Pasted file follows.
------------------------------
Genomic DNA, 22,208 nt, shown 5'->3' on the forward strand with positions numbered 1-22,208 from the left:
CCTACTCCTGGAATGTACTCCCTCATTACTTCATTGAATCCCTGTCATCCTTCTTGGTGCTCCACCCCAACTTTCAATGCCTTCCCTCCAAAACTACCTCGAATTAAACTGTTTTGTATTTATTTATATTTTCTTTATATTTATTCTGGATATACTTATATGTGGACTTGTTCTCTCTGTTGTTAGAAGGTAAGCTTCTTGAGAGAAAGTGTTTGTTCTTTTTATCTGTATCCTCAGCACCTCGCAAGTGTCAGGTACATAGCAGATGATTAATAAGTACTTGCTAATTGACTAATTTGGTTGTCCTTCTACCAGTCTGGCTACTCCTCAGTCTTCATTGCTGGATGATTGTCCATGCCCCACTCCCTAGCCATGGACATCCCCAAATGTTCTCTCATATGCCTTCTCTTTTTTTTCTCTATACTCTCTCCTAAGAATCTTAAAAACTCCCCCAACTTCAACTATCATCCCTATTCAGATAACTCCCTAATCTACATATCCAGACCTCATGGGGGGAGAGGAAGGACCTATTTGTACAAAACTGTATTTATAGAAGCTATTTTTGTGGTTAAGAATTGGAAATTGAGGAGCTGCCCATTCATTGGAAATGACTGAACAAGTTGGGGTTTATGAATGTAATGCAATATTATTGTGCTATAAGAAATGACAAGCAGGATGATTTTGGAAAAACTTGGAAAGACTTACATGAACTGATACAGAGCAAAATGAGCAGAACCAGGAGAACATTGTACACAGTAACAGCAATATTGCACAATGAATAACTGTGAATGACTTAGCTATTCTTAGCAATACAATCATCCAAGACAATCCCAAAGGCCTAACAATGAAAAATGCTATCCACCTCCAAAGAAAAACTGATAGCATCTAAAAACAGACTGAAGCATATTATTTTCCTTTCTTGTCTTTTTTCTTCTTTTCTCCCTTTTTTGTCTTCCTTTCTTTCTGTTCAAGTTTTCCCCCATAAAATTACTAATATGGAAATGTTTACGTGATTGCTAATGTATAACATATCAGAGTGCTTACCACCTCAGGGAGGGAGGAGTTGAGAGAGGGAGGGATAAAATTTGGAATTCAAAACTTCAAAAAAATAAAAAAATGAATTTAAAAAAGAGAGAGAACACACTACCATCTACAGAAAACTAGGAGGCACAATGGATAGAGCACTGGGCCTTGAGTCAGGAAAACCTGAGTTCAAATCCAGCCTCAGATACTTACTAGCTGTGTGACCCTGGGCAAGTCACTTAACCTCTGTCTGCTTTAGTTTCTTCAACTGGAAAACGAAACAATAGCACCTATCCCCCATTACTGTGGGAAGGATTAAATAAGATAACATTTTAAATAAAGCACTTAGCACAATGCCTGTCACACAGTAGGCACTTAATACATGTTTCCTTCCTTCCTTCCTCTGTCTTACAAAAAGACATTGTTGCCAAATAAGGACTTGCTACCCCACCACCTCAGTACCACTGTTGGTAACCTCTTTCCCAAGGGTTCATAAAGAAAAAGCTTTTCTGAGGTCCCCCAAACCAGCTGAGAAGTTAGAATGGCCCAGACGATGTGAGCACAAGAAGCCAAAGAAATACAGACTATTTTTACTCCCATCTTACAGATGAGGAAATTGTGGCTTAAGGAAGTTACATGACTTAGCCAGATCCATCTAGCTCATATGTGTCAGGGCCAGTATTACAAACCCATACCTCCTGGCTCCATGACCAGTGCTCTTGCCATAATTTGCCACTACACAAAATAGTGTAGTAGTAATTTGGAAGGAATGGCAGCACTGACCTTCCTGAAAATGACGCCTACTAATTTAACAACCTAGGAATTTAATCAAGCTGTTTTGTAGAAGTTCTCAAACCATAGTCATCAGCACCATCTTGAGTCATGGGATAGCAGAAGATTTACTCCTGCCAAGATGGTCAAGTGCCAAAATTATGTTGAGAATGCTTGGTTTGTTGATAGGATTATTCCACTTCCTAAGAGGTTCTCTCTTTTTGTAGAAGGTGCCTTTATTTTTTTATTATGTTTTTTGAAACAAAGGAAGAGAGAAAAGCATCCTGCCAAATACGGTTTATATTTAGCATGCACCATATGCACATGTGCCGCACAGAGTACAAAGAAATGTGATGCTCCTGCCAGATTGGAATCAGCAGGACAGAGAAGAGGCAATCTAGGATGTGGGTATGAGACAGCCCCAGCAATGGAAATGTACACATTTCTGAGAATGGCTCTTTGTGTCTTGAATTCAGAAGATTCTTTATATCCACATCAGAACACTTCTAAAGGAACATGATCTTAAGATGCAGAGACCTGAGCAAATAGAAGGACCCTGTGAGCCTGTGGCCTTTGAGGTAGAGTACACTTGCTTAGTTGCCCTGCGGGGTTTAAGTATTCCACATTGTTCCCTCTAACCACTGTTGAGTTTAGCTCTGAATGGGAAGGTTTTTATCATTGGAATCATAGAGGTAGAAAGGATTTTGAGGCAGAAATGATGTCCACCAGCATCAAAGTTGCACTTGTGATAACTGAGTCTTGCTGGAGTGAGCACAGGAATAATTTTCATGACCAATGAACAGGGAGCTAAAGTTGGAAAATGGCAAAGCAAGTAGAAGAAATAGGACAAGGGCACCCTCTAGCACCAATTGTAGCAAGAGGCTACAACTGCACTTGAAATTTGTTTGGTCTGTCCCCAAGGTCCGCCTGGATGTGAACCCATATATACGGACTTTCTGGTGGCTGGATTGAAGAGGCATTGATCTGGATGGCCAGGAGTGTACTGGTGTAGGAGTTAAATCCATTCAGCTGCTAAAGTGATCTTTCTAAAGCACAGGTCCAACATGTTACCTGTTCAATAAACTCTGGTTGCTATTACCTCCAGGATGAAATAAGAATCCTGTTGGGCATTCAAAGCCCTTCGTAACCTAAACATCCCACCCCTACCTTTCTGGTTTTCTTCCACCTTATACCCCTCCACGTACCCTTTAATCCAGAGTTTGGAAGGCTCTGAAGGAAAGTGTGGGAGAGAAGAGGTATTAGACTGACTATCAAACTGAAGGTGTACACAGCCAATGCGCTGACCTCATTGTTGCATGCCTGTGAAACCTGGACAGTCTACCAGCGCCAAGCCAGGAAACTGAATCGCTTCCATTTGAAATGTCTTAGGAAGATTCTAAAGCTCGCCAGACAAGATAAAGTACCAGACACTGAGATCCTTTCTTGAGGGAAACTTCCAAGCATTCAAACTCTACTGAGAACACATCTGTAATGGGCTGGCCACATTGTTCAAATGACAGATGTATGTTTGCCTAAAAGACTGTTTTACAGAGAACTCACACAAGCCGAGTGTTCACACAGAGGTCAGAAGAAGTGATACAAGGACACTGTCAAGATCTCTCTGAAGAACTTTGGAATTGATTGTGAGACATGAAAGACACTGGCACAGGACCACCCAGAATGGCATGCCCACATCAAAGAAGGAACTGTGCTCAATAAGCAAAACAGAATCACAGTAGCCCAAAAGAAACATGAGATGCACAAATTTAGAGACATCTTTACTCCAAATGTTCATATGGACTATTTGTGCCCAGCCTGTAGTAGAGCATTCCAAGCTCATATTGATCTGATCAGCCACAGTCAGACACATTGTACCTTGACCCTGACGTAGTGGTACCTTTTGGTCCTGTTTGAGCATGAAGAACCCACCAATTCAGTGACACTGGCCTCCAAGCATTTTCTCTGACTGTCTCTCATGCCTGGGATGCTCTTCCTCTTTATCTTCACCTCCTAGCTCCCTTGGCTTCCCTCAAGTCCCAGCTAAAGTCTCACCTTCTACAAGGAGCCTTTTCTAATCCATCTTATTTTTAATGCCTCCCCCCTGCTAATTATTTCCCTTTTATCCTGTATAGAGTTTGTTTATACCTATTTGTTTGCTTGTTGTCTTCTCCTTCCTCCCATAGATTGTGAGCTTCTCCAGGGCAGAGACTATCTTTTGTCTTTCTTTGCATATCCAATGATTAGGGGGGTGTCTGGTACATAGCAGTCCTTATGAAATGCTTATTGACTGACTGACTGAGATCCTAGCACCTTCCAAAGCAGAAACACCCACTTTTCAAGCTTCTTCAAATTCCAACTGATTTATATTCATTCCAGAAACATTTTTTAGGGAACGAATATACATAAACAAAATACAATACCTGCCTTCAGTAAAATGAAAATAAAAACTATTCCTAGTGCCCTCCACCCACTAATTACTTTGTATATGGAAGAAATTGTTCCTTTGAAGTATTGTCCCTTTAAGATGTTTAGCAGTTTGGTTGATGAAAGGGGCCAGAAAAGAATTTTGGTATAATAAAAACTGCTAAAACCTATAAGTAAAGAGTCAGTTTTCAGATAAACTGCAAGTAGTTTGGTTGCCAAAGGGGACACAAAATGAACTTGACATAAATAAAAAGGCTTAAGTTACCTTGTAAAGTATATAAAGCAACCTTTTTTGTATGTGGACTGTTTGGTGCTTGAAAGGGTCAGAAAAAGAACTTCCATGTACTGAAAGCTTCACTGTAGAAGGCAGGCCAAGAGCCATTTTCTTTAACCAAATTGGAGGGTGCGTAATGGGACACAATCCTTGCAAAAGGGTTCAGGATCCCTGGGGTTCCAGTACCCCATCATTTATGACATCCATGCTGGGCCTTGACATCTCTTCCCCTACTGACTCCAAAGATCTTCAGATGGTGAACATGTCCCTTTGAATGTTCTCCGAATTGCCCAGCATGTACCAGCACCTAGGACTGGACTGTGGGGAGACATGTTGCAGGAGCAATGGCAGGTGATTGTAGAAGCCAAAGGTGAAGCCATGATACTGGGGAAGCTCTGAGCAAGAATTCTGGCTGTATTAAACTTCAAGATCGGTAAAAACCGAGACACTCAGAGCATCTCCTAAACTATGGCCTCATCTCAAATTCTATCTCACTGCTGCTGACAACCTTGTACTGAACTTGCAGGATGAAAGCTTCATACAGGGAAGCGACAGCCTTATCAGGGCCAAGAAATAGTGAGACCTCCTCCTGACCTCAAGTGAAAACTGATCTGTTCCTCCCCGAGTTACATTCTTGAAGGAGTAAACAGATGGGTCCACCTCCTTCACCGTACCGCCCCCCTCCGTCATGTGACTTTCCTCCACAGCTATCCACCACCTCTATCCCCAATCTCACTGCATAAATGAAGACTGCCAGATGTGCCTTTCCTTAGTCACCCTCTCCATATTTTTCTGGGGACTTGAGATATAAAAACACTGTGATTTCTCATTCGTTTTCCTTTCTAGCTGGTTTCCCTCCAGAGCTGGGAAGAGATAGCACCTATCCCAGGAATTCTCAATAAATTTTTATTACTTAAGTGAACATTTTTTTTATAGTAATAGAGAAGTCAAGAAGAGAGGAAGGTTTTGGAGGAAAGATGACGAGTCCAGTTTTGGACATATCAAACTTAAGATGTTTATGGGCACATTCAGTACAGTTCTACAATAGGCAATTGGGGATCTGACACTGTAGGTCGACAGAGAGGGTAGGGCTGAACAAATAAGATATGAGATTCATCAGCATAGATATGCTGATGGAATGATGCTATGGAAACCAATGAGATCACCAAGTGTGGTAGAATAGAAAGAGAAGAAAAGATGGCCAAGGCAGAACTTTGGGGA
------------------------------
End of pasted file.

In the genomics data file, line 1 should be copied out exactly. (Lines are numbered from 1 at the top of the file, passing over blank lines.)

Genomic DNA, 22,208 nt, shown 5'->3' on the forward strand with positions numbered 1-22,208 from the left: